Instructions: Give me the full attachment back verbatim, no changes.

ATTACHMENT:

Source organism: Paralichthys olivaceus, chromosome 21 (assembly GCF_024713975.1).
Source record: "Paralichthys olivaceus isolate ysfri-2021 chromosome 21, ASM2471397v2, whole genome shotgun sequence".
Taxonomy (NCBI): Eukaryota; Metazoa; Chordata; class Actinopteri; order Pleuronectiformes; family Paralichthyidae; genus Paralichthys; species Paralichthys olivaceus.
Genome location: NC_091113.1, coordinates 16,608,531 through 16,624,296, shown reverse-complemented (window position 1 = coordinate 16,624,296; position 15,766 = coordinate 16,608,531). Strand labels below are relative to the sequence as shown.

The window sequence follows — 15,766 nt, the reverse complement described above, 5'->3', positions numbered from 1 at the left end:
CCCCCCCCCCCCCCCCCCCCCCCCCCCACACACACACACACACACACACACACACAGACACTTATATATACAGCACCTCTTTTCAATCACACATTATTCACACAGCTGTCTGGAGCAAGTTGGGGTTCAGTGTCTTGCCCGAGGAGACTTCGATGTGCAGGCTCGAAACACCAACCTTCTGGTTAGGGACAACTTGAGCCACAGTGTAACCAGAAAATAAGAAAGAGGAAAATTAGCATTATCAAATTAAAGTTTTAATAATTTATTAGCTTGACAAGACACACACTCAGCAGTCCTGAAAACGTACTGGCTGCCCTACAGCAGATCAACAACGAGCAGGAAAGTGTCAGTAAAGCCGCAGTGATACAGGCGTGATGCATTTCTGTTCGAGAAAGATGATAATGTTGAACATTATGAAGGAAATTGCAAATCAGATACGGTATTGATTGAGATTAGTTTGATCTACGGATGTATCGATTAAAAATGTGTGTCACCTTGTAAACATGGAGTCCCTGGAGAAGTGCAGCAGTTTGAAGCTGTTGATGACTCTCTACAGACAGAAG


Source organism: Paralichthys olivaceus, chromosome 21 (assembly GCF_024713975.1).
Source record: "Paralichthys olivaceus isolate ysfri-2021 chromosome 21, ASM2471397v2, whole genome shotgun sequence".
Taxonomy (NCBI): Eukaryota; Metazoa; Chordata; class Actinopteri; order Pleuronectiformes; family Paralichthyidae; genus Paralichthys; species Paralichthys olivaceus.
Genome location: NC_091113.1, coordinates 16,608,531 through 16,624,296, shown reverse-complemented (window position 1 = coordinate 16,624,296; position 15,766 = coordinate 16,608,531). Strand labels below are relative to the sequence as shown.

The window sequence follows — 15,766 nt, the reverse complement described above, 5'->3', positions numbered from 1 at the left end:
CCCCCCCCCCCCCCCCCCCCCCCCCCCACACACACACACACACACACACACACACAGACACTTATATATACAGCACCTCTTTTCAATCACACATTATTCACACAGCTGTCTGGAGCAAGTTGGGGTTCAGTGTCTTGCCCGAGGAGACTTCGATGTGCAGGCTCGAAACACCAACCTTCTGGTTAGGGACAACTTGAGCCACAGTGTAACCAGAAAATAAGAAAGAGGAAAATTAGCATTATCAAATTAAAGTTTTAATAATTTATTAGCTTGACAAGACACACACTCAGCAGTCCTGAAAACGTACTGGCTGCCCTACAGCAGATCAACAACGAGCAGGAAAGTGTCAGTAAAGCCGCAGTGATACAGGCGTGATGCATTTCTGTTCGAGAAAGATGATAATGTTGAACATTATGAAGGAAATTGCAAATCAGATACGGTATTGATTGAGATTAGTTTGATCTACGGATGTATCGATTAAAAATGTGTGTCACCTTGTAAACATGGAGTCCCTGGAGAAGTGCAGCAGTTTGAAGCTGTTGATGACTCTCTACAGACAGAAG